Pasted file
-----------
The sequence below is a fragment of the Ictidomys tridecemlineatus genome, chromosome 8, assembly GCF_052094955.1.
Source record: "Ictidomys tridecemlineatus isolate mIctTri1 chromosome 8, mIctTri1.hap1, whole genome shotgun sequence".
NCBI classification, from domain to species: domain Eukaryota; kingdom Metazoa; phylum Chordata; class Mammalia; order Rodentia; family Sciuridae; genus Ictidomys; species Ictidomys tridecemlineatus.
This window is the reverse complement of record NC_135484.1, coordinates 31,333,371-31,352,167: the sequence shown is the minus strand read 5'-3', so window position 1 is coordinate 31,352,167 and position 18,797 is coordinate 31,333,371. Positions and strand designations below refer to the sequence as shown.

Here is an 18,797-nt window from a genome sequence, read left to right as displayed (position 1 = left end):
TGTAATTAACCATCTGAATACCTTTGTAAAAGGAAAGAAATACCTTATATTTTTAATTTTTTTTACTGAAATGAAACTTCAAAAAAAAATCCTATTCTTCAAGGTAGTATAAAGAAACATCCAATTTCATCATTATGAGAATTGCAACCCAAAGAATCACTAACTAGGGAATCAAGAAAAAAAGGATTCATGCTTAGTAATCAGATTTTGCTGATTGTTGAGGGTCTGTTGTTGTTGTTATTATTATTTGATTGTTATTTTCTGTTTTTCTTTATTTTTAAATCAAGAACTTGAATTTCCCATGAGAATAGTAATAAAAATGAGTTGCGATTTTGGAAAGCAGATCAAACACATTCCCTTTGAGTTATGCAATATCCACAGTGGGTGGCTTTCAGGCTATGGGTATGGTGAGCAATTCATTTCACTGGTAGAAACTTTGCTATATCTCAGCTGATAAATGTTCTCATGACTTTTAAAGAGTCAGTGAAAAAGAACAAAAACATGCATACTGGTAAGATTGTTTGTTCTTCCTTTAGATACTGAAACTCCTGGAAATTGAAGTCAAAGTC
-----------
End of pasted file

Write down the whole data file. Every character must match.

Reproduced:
The sequence below is a fragment of the Ictidomys tridecemlineatus genome, chromosome 8, assembly GCF_052094955.1.
Source record: "Ictidomys tridecemlineatus isolate mIctTri1 chromosome 8, mIctTri1.hap1, whole genome shotgun sequence".
NCBI classification, from domain to species: domain Eukaryota; kingdom Metazoa; phylum Chordata; class Mammalia; order Rodentia; family Sciuridae; genus Ictidomys; species Ictidomys tridecemlineatus.
This window is the reverse complement of record NC_135484.1, coordinates 31,333,371-31,352,167: the sequence shown is the minus strand read 5'-3', so window position 1 is coordinate 31,352,167 and position 18,797 is coordinate 31,333,371. Positions and strand designations below refer to the sequence as shown.

Here is an 18,797-nt window from a genome sequence, read left to right as displayed (position 1 = left end):
TGTAATTAACCATCTGAATACCTTTGTAAAAGGAAAGAAATACCTTATATTTTTAATTTTTTTTACTGAAATGAAACTTCAAAAAAAAATCCTATTCTTCAAGGTAGTATAAAGAAACATCCAATTTCATCATTATGAGAATTGCAACCCAAAGAATCACTAACTAGGGAATCAAGAAAAAAAGGATTCATGCTTAGTAATCAGATTTTGCTGATTGTTGAGGGTCTGTTGTTGTTGTTATTATTATTTGATTGTTATTTTCTGTTTTTCTTTATTTTTAAATCAAGAACTTGAATTTCCCATGAGAATAGTAATAAAAATGAGTTGCGATTTTGGAAAGCAGATCAAACACATTCCCTTTGAGTTATGCAATATCCACAGTGGGTGGCTTTCAGGCTATGGGTATGGTGAGCAATTCATTTCACTGGTAGAAACTTTGCTATATCTCAGCTGATAAATGTTCTCATGACTTTTAAAGAGTCAGTGAAAAAGAACAAAAACATGCATACTGGTAAGATTGTTTGTTCTTCCTTTAGATACTGAAACTCCTGGAAATTGAAGTCAAAGTC